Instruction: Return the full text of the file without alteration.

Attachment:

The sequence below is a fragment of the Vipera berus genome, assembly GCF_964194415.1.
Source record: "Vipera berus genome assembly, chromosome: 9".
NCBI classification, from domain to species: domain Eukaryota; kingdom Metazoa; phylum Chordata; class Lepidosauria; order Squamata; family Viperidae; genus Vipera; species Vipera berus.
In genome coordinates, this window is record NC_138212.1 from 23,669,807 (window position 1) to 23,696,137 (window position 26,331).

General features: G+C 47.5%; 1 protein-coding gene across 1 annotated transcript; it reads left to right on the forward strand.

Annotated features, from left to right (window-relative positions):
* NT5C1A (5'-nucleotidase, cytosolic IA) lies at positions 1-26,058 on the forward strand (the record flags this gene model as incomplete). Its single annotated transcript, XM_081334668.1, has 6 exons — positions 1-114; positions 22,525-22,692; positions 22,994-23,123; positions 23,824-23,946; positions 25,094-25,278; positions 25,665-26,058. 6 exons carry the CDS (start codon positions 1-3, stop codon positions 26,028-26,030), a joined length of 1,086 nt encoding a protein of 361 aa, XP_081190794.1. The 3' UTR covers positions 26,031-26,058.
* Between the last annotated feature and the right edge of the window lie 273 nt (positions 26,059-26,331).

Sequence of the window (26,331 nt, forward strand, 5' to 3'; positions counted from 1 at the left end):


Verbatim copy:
The sequence below is a fragment of the Vipera berus genome, assembly GCF_964194415.1.
Source record: "Vipera berus genome assembly, chromosome: 9".
NCBI classification, from domain to species: domain Eukaryota; kingdom Metazoa; phylum Chordata; class Lepidosauria; order Squamata; family Viperidae; genus Vipera; species Vipera berus.
In genome coordinates, this window is record NC_138212.1 from 23,669,807 (window position 1) to 23,696,137 (window position 26,331).

General features: G+C 47.5%; 1 protein-coding gene across 1 annotated transcript; it reads left to right on the forward strand.

Annotated features, from left to right (window-relative positions):
* NT5C1A (5'-nucleotidase, cytosolic IA) lies at positions 1-26,058 on the forward strand (the record flags this gene model as incomplete). Its single annotated transcript, XM_081334668.1, has 6 exons — positions 1-114; positions 22,525-22,692; positions 22,994-23,123; positions 23,824-23,946; positions 25,094-25,278; positions 25,665-26,058. 6 exons carry the CDS (start codon positions 1-3, stop codon positions 26,028-26,030), a joined length of 1,086 nt encoding a protein of 361 aa, XP_081190794.1. The 3' UTR covers positions 26,031-26,058.
* Between the last annotated feature and the right edge of the window lie 273 nt (positions 26,059-26,331).

Sequence of the window (26,331 nt, forward strand, 5' to 3'; positions counted from 1 at the left end):